BENGALURU: While the jury is still out on how long antibodies produced after vaccination will remain in the body, several countries are talking of booster doses to beat the highly transmissible, emerging variants of SARS-COV-2, like the Delta variant.
However, former head of the Indian SARS-CoV-2 Consortium on Genomics (INSACOG) and virologist, Dr Shahid Jameel, told TNIE that there is a need for more studies on this front in India. He said booster doses of the same adenovirus vaccines may not be a good idea and that the country should either try a new combination of vaccines as booster doses, or wait for more studies.
According to Dr Jameel, “From a virological and immunological point of view, it may not be a good idea to give a booster dose of an adenovirus vaccine. The reason simply is that adenoviruses are very highly immonogenic and our body, after two doses, will have already produced a lot of antibodies against the adenovirus background. Hence, a third booster dose of the same vaccine is not likely to be very effective.”
Although laboratory studies are yet to be conducted in this regard, Dr Jameel said the third dose of the same adenovirus vaccine is unlikely to do much. “Hence, the third dose, if required, has to be a different vaccine.” The major vaccines used in India are Covishield and Covaxin, besides the Russian vaccine Sputnik-V, which is on a similar platform as Covishield.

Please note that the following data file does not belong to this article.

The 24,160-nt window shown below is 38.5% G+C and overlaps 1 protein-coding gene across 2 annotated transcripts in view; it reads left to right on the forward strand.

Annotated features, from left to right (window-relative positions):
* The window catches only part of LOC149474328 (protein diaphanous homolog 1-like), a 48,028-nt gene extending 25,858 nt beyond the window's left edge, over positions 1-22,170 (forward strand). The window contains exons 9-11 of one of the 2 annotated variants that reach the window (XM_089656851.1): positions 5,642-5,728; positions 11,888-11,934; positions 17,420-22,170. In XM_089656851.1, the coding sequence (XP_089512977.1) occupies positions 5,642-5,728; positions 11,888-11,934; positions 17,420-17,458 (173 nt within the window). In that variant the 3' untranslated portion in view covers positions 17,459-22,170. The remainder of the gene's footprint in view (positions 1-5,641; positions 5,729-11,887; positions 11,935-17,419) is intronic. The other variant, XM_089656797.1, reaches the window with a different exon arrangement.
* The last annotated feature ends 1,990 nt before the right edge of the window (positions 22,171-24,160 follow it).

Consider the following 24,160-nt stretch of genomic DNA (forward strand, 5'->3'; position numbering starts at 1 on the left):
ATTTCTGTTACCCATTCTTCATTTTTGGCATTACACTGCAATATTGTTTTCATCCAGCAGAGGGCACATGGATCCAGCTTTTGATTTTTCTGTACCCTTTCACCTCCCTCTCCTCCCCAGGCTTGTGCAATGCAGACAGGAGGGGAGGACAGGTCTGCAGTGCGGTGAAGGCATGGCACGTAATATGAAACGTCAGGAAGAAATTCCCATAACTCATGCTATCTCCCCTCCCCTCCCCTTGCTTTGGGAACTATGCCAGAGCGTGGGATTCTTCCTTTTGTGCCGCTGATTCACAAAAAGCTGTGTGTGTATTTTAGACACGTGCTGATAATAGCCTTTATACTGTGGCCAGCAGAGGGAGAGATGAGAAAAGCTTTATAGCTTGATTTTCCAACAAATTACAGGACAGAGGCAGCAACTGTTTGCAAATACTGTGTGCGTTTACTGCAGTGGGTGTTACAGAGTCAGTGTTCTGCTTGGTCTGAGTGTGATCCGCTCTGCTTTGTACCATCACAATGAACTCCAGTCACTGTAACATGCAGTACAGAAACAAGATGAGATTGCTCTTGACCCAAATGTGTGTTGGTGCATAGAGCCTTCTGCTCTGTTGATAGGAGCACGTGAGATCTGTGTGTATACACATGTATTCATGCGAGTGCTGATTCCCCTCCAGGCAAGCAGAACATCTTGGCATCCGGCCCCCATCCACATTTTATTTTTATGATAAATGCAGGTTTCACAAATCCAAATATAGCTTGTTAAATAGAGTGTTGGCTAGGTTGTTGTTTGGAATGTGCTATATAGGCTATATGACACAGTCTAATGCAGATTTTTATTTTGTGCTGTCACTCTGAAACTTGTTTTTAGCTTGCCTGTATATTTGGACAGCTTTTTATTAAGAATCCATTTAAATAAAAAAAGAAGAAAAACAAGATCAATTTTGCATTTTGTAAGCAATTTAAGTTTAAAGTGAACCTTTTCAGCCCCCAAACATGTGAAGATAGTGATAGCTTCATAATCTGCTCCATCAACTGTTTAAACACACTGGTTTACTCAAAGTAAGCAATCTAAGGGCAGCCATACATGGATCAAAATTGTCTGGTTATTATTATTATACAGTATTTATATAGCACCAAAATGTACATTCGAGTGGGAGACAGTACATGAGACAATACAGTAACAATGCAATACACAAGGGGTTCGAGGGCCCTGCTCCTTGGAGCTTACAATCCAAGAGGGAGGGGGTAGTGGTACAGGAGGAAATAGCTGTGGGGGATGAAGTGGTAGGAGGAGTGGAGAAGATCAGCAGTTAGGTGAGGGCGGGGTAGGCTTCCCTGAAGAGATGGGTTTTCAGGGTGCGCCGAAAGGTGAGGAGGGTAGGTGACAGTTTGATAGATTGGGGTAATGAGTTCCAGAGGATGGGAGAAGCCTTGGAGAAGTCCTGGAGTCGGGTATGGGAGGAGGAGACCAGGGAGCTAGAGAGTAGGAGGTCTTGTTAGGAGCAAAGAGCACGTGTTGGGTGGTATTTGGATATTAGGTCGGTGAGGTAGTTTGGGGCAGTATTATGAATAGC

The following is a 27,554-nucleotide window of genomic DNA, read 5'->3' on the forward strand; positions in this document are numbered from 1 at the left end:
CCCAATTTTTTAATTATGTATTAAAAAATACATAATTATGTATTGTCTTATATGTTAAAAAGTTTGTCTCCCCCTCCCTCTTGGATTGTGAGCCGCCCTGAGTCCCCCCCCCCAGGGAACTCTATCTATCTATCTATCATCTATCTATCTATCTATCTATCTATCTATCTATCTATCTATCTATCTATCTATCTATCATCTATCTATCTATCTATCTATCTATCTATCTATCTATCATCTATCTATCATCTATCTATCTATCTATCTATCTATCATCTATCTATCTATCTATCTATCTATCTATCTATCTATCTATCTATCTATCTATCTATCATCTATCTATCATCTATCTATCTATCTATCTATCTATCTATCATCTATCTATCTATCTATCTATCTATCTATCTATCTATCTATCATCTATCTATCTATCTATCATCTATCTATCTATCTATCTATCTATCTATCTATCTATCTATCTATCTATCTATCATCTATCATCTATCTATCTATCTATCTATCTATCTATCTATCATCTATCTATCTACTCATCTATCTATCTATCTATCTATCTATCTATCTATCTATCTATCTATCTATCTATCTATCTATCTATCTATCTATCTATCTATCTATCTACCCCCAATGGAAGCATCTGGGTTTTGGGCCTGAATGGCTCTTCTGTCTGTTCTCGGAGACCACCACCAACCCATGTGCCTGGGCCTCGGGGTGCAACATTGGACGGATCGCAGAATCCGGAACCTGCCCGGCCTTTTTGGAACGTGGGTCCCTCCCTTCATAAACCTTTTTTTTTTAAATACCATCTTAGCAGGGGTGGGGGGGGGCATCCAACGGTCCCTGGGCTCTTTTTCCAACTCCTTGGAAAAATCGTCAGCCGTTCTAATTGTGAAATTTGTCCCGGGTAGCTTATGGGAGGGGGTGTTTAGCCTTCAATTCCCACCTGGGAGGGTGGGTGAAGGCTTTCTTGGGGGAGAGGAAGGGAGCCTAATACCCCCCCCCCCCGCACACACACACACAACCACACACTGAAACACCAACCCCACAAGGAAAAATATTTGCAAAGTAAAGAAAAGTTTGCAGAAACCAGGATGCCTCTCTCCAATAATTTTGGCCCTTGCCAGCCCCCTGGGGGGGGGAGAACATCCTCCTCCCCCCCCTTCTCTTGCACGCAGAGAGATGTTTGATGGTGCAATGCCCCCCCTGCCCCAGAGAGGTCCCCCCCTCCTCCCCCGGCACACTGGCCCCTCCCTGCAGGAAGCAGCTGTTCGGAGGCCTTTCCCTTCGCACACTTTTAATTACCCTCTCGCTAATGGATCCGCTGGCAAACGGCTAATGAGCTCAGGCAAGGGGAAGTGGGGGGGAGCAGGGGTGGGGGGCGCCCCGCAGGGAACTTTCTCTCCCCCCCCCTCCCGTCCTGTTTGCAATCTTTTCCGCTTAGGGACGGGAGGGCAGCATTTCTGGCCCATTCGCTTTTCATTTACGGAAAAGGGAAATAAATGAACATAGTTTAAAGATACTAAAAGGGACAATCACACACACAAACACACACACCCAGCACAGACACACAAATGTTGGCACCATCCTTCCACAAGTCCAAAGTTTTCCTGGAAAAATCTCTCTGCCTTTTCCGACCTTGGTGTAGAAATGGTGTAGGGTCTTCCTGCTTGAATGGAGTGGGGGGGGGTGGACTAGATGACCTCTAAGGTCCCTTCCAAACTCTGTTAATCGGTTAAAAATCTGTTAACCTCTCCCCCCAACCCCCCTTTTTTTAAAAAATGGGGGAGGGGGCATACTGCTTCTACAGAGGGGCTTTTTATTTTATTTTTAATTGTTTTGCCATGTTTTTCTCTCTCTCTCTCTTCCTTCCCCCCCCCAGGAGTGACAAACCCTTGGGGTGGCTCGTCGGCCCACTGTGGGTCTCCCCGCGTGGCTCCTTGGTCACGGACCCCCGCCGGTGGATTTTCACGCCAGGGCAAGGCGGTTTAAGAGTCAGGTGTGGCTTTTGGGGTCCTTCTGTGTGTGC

Interestingly, in April, Bharat Biotech, the makers of India’s Covaxin, got permission from the Drug Controller General of India to conduct trials for a third shot to be administered as a booster dose. The trial is ongoing with the first result likely to be out in August and the final one expected by November. According to Bharat Biotech’s reports, the booster shot might become a yearly thing to keep the immune system at the optimum level.
Dr Jameel said the third shot of vaccine could be a combination of “either Covaxin, for those who have taken Covishield, or any other mRNA vaccine, or the protein vaccine. Novovax, which is being manufactured by Serum Institute of India (SII), has shown excellent results, so that could also be a right choice.”
He said the government should wait for more scientific studies to be conducted before rushing in to mix and match vaccines, as existing ones have shown to be beneficial even against the new variants of concern. However, some other experts who are closely following the vaccine scenario, say that in the current situation, they see a potential for increasing vaccine-escape virus mutations.
“The original blueprint of current vaccines has been using the D614G (mutant strain) and new variants could potentially overcome this in the coming months. Many companies have already been working towards a modified vaccine or a new one, too. This seems more of a possibility than a booster,” said Dr Vishal Rao, Regional Director, Head Neck Surgical Oncology and Associate Dean, Centre of Academics and Research HCG Cancer Centre, who is also a member of the Covid-19 Genomic Surveillance Committee.